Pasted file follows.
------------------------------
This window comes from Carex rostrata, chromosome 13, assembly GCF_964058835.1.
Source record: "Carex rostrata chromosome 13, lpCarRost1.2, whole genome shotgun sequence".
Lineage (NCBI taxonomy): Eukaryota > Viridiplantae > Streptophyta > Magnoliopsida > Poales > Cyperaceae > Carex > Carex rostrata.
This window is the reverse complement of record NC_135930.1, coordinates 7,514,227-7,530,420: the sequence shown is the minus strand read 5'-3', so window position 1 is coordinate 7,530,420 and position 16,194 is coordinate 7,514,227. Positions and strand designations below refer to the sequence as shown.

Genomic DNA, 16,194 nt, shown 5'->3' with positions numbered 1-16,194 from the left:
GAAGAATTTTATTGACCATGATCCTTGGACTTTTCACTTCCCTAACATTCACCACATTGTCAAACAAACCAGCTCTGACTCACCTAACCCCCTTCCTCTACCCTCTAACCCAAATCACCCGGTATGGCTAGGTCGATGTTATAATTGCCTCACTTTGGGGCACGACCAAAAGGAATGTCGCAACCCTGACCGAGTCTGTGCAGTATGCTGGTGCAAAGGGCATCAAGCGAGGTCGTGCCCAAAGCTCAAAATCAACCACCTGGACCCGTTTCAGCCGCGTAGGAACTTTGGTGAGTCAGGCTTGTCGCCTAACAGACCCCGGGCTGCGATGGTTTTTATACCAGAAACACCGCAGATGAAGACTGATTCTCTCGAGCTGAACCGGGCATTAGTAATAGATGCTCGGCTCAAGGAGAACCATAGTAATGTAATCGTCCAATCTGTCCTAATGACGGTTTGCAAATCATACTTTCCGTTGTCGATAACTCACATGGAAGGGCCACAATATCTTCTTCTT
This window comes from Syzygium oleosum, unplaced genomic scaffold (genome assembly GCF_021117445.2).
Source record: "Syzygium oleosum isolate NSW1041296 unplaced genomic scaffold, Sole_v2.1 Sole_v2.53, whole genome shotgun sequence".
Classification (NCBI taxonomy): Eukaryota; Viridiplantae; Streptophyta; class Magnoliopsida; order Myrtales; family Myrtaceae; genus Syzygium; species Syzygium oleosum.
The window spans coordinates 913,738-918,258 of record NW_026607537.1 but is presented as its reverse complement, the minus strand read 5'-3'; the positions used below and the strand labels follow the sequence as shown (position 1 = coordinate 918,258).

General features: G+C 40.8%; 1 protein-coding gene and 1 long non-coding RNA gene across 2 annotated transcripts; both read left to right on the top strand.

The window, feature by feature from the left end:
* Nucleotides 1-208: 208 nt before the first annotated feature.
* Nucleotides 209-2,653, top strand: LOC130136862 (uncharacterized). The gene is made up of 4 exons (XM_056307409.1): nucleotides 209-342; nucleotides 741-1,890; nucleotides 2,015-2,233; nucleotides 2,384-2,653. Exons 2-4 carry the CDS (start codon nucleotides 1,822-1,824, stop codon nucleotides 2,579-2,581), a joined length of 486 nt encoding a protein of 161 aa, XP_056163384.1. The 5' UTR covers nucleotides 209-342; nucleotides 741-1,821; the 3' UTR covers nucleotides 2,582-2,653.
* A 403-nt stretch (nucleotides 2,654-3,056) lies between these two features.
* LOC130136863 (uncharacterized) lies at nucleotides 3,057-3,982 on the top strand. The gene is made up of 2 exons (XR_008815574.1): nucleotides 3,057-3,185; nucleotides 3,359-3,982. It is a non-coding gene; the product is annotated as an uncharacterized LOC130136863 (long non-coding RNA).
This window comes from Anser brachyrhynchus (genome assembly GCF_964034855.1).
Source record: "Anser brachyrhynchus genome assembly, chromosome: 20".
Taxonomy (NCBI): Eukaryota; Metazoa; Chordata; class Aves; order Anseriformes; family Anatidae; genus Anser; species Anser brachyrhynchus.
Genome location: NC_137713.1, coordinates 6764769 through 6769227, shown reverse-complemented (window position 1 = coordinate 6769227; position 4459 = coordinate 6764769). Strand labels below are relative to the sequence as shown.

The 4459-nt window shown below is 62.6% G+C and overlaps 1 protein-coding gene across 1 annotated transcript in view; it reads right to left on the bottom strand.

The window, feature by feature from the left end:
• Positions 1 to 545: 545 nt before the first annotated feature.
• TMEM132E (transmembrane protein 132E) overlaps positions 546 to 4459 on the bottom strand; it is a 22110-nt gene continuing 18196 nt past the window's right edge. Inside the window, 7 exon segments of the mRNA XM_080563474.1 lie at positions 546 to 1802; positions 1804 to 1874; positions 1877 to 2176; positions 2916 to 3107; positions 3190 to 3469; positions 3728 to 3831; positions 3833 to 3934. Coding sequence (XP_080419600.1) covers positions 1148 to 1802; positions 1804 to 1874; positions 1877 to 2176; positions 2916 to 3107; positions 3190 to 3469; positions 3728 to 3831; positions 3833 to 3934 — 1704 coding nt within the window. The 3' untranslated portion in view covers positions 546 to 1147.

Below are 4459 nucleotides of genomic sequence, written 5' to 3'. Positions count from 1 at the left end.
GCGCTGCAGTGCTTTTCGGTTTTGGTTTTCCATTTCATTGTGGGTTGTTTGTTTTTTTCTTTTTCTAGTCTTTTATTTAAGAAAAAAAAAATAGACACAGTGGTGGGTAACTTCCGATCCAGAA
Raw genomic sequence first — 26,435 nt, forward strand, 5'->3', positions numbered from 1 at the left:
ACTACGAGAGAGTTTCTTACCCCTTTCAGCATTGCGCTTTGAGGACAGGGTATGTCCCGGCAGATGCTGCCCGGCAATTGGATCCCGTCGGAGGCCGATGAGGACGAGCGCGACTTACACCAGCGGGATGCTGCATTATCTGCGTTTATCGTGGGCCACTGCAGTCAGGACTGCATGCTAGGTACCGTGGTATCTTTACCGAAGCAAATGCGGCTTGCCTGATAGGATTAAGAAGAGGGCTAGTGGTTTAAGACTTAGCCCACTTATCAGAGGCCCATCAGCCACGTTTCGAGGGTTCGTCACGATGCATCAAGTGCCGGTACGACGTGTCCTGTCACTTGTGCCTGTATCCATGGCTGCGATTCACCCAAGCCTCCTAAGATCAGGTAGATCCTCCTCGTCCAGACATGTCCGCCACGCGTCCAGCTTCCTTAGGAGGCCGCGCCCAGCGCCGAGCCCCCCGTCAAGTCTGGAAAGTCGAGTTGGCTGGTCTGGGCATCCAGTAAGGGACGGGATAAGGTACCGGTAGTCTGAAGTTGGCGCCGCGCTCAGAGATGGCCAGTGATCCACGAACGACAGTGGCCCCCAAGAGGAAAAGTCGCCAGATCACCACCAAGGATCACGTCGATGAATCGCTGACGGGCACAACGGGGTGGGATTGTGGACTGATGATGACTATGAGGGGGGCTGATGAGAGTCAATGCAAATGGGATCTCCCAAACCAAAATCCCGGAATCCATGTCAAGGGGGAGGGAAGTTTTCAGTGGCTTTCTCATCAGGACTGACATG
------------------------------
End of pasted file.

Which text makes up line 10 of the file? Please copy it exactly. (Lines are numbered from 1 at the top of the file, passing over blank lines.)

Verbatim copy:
The window spans coordinates 913,738-918,258 of record NW_026607537.1 but is presented as its reverse complement, the minus strand read 5'-3'; the positions used below and the strand labels follow the sequence as shown (position 1 = coordinate 918,258).